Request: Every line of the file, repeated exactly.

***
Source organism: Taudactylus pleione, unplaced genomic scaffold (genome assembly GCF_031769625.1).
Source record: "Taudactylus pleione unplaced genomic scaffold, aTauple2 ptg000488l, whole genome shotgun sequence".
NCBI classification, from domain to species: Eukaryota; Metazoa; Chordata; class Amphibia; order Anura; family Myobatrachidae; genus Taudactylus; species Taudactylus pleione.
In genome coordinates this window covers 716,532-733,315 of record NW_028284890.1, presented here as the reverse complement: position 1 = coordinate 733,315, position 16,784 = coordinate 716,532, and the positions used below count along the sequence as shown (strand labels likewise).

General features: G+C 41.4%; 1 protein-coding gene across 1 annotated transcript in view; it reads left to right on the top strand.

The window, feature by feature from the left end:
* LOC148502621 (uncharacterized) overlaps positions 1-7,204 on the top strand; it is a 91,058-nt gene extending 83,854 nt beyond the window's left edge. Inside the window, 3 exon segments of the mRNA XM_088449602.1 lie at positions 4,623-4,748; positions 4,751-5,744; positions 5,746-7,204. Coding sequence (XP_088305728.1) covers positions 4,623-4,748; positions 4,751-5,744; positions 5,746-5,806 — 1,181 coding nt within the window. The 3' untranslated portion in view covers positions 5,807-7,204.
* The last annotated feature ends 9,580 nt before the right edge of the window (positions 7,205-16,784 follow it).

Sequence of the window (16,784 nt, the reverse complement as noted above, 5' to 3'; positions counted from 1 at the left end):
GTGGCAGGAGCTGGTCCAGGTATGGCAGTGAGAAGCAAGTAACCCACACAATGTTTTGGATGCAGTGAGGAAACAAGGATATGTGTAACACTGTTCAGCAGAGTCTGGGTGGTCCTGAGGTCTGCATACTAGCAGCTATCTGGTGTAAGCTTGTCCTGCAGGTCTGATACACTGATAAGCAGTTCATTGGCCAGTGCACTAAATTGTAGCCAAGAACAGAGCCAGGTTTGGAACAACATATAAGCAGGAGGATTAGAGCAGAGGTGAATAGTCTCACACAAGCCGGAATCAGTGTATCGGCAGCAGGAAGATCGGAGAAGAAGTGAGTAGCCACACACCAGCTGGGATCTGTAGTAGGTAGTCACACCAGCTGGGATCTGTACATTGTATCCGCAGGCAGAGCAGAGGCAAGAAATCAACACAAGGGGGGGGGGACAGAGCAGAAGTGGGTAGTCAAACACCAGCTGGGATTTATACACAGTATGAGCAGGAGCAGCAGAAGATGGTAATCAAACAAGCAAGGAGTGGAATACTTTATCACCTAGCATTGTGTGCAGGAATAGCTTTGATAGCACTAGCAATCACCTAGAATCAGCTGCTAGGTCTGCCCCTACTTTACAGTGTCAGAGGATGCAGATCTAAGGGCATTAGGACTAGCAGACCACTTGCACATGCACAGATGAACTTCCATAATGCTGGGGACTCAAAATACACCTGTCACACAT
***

Source organism: Taudactylus pleione, unplaced genomic scaffold (genome assembly GCF_031769625.1).
Source record: "Taudactylus pleione unplaced genomic scaffold, aTauple2 ptg000488l, whole genome shotgun sequence".
NCBI classification, from domain to species: Eukaryota; Metazoa; Chordata; class Amphibia; order Anura; family Myobatrachidae; genus Taudactylus; species Taudactylus pleione.
In genome coordinates this window covers 716,532-733,315 of record NW_028284890.1, presented here as the reverse complement: position 1 = coordinate 733,315, position 16,784 = coordinate 716,532, and the positions used below count along the sequence as shown (strand labels likewise).

General features: G+C 41.4%; 1 protein-coding gene across 1 annotated transcript in view; it reads left to right on the top strand.

The window, feature by feature from the left end:
* LOC148502621 (uncharacterized) overlaps positions 1-7,204 on the top strand; it is a 91,058-nt gene extending 83,854 nt beyond the window's left edge. Inside the window, 3 exon segments of the mRNA XM_088449602.1 lie at positions 4,623-4,748; positions 4,751-5,744; positions 5,746-7,204. Coding sequence (XP_088305728.1) covers positions 4,623-4,748; positions 4,751-5,744; positions 5,746-5,806 — 1,181 coding nt within the window. The 3' untranslated portion in view covers positions 5,807-7,204.
* The last annotated feature ends 9,580 nt before the right edge of the window (positions 7,205-16,784 follow it).

Sequence of the window (16,784 nt, the reverse complement as noted above, 5' to 3'; positions counted from 1 at the left end):
GTGGCAGGAGCTGGTCCAGGTATGGCAGTGAGAAGCAAGTAACCCACACAATGTTTTGGATGCAGTGAGGAAACAAGGATATGTGTAACACTGTTCAGCAGAGTCTGGGTGGTCCTGAGGTCTGCATACTAGCAGCTATCTGGTGTAAGCTTGTCCTGCAGGTCTGATACACTGATAAGCAGTTCATTGGCCAGTGCACTAAATTGTAGCCAAGAACAGAGCCAGGTTTGGAACAACATATAAGCAGGAGGATTAGAGCAGAGGTGAATAGTCTCACACAAGCCGGAATCAGTGTATCGGCAGCAGGAAGATCGGAGAAGAAGTGAGTAGCCACACACCAGCTGGGATCTGTAGTAGGTAGTCACACCAGCTGGGATCTGTACATTGTATCCGCAGGCAGAGCAGAGGCAAGAAATCAACACAAGGGGGGGGGGACAGAGCAGAAGTGGGTAGTCAAACACCAGCTGGGATTTATACACAGTATGAGCAGGAGCAGCAGAAGATGGTAATCAAACAAGCAAGGAGTGGAATACTTTATCACCTAGCATTGTGTGCAGGAATAGCTTTGATAGCACTAGCAATCACCTAGAATCAGCTGCTAGGTCTGCCCCTACTTTACAGTGTCAGAGGATGCAGATCTAAGGGCATTAGGACTAGCAGACCACTTGCACATGCACAGATGAACTTCCATAATGCTGGGGACTCAAAATACACCTGTCACACAT